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Guest Column
Be aware of the unseen cost of censorship in Florida’s schools | Column
Why is it that the removal of a book — one that’s been an important work of literature for decades — can happen in an instant, but the preservation of a book takes an entire community spending seemingly endless hours in grueling advocacy?
 
A senior in the IB program at Palm Harbor University High School clutches the Toni Morrison novel "The Bluest Eye" before the beginning of the Pinellas County School Board meeting in February in Largo.
A senior in the IB program at Palm Harbor University High School clutches the Toni Morrison novel "The Bluest Eye" before the beginning of the Pinellas County School Board meeting in February in Largo. [ DIRK SHADD | Times ]
Published Oct. 12, 2023

How did our children’s schools become hotbeds for censorship? When did it become okay for parents to be sidelined in managing their child’s education? As a parent and former teacher, I felt an obligation to get involved and learn the answer to these questions.

Stephanie Cox, a St. Petersburg parent, traveled to Tallahassee several times in 2016 and 2017 to fight for recess in Florida's public schools.
Stephanie Cox, a St. Petersburg parent, traveled to Tallahassee several times in 2016 and 2017 to fight for recess in Florida's public schools. [ Courtesy of Stephanie Cox ]

The truth is as simple as it is infuriating — since the Florida Department of Education directed school districts to “err on the side of caution” in making library books available, a handful of activists have used this ruling to argue against any book they find “inappropriate.” In fact, only two people have been responsible for filing half of the challenges to books in school libraries across the state. Just a few dozen people have brought Florida’s libraries to their knees.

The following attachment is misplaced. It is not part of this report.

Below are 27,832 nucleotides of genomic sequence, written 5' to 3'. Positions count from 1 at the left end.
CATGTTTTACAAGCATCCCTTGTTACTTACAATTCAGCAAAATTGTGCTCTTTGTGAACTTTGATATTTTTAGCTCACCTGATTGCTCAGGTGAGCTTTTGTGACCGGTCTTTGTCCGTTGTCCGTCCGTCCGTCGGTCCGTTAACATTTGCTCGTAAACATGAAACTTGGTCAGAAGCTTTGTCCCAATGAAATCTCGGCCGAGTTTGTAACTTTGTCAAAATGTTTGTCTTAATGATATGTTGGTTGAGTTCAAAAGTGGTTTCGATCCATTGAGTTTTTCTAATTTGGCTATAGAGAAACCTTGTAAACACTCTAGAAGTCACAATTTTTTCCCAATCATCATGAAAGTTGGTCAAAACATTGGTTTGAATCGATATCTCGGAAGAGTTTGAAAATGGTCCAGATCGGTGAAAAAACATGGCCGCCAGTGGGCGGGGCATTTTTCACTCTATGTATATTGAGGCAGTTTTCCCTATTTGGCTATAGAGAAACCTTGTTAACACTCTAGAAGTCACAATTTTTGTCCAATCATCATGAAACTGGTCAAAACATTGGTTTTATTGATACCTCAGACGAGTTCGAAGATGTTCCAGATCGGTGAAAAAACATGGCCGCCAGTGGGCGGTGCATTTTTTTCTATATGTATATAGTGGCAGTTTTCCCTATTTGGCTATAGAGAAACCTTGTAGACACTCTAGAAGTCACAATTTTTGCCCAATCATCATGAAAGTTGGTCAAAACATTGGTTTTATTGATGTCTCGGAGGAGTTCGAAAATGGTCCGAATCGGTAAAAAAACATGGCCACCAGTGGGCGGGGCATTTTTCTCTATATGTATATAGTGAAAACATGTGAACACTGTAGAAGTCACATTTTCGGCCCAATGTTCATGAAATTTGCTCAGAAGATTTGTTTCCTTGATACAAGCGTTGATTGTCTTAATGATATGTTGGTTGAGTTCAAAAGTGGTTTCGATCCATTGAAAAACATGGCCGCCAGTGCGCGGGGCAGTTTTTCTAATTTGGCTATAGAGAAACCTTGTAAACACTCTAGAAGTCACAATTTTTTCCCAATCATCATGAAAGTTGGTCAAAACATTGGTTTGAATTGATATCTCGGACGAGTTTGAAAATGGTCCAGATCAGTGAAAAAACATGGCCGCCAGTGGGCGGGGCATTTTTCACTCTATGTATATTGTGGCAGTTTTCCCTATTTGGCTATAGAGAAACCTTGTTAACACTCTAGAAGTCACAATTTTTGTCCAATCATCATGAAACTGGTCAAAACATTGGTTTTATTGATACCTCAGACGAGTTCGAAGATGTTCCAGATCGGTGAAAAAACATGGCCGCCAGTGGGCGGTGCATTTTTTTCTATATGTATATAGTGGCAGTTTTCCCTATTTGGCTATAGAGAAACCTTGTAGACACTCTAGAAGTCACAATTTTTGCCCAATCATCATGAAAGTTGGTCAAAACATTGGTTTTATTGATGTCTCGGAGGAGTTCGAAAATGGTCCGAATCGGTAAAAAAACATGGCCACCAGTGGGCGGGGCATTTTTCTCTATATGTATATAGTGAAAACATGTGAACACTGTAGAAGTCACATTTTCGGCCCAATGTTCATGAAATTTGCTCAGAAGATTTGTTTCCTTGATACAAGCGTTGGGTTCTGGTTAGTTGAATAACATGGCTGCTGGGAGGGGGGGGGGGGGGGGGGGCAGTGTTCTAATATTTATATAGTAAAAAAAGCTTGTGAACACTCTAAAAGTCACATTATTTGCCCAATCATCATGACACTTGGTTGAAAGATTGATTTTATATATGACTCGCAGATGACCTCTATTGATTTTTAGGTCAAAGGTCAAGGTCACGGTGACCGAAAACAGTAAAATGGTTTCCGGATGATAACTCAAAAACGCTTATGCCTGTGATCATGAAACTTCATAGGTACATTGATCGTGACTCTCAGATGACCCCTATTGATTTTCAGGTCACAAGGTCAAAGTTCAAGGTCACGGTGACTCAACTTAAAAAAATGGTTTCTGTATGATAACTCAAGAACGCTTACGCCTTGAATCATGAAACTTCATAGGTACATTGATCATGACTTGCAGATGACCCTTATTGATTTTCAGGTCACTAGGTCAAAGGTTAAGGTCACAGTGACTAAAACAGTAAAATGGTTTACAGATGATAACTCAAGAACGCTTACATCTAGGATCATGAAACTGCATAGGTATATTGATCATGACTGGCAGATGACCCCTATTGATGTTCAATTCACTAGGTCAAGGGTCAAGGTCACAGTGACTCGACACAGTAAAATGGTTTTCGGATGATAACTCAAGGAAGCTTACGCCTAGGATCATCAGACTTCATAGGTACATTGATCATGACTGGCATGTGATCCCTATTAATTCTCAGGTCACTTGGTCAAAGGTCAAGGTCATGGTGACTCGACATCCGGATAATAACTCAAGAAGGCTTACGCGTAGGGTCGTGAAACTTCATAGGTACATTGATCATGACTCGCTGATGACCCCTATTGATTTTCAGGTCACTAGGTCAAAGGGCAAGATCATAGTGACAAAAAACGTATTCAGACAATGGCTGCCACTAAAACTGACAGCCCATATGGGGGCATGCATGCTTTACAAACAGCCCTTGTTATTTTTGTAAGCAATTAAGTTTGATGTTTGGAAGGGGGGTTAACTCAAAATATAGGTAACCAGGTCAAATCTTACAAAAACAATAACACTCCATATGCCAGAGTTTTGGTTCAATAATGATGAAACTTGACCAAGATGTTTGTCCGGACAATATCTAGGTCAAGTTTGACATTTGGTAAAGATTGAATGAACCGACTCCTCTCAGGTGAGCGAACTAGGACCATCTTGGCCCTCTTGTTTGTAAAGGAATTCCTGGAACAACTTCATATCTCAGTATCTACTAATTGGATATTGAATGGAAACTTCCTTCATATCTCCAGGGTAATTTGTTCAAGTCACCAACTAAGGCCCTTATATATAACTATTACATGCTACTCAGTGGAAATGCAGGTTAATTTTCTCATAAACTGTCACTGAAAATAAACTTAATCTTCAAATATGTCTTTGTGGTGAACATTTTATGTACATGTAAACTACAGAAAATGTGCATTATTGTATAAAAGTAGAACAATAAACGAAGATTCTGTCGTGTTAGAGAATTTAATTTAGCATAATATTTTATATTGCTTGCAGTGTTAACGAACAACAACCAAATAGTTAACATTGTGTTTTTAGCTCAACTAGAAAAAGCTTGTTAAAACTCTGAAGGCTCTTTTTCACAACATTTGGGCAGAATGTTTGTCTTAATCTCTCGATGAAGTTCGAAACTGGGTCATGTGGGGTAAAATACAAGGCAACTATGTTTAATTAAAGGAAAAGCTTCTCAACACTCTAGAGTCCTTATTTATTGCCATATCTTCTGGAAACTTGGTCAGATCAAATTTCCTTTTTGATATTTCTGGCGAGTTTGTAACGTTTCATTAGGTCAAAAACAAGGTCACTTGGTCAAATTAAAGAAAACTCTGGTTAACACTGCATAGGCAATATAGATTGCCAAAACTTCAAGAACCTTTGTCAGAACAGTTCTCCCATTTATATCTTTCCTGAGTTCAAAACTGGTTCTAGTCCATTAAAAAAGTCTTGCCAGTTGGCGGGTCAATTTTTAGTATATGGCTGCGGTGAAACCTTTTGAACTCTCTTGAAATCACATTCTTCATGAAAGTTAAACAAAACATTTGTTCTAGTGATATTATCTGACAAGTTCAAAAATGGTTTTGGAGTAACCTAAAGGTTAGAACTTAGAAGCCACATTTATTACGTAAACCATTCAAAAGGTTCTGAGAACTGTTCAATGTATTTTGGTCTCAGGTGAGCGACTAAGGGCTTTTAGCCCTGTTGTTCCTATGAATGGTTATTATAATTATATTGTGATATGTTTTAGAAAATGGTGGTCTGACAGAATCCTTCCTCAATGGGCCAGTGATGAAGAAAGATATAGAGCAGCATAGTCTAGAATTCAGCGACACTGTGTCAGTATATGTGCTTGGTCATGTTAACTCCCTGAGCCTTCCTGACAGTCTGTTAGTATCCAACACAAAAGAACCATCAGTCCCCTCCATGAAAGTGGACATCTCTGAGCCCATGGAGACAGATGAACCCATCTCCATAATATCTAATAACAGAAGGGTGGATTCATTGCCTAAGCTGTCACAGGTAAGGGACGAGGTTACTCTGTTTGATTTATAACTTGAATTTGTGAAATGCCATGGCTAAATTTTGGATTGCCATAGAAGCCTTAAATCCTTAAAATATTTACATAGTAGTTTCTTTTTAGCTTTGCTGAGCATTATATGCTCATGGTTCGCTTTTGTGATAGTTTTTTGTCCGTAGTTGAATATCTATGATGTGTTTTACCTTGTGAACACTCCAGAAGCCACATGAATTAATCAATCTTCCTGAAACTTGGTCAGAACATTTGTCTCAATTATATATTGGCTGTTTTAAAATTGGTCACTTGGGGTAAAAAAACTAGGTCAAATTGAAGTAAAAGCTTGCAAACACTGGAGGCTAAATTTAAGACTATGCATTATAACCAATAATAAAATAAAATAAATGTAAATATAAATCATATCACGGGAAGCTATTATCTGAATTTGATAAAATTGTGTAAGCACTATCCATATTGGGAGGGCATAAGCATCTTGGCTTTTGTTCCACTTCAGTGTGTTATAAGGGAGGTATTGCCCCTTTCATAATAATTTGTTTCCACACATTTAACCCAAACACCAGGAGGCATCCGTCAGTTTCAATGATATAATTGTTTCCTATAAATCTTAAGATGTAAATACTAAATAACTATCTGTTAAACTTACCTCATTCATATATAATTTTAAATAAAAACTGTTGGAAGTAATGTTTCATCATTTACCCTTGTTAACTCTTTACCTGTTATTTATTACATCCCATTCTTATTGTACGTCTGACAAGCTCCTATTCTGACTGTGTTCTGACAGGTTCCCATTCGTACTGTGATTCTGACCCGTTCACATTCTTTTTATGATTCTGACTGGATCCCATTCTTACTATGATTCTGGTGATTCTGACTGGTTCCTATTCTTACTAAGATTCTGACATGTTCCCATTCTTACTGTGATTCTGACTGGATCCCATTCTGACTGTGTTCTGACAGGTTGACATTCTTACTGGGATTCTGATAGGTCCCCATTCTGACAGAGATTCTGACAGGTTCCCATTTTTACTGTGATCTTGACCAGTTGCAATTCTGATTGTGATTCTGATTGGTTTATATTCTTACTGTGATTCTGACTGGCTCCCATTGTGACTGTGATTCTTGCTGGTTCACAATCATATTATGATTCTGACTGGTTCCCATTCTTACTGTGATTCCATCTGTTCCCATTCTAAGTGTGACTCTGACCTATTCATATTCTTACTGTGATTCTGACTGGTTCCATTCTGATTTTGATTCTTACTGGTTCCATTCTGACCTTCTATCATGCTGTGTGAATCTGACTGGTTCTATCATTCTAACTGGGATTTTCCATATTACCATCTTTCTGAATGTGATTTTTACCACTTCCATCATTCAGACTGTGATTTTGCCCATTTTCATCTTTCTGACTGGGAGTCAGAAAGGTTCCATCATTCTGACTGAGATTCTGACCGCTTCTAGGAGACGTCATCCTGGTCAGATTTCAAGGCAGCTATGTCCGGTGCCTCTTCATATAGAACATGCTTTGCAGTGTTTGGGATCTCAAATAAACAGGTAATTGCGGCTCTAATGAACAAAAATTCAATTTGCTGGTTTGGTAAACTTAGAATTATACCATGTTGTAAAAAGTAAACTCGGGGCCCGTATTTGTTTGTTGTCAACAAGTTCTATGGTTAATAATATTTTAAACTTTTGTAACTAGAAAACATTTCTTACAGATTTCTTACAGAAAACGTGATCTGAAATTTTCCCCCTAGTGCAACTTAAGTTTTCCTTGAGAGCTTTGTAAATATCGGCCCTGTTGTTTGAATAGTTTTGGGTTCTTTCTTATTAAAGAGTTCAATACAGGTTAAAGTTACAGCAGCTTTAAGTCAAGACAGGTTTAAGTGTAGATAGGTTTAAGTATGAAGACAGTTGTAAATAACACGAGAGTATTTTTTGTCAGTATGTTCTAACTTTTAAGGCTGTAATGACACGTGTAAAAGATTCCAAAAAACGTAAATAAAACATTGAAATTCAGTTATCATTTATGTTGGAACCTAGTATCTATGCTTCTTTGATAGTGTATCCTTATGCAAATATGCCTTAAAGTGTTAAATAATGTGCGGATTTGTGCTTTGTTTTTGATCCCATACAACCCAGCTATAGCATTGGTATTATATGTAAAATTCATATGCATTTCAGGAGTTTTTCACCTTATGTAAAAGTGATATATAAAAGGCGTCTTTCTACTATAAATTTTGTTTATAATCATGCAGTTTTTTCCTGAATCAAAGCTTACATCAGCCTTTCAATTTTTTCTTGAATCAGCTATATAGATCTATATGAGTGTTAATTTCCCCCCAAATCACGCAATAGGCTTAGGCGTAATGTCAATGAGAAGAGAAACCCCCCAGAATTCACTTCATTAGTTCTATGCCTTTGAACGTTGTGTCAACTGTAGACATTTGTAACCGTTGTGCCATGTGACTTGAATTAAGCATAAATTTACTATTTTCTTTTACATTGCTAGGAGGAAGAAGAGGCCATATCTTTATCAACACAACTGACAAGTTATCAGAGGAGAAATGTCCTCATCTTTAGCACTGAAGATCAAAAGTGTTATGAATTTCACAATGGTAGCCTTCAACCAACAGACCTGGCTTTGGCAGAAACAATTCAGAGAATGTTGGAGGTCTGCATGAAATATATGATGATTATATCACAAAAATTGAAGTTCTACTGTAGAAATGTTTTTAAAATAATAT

In only two years, thousands of books have been removed from Florida’s schools, many which have been made available to students for years without issue. I’ve spent the better part of the last two decades working in Florida’s education system, including elementary, high school, and college, so I can say this with certainty — these book removals are an unprecedented attack on student and parental rights in the classroom. These restrictions are dangerous, and we all must recognize them as such.

As a high school English teacher, it was my goal to nurture students’ curiosity through reading. By exploring literature of authors from different backgrounds and various time periods, students learned to write and think critically in a safe, measured environment. I found that it was through these varied readings that students would often fall in love with a particular genre or author. Nothing was more fulfilling as a teacher than seeing a student’s passion for reading blossom while in class.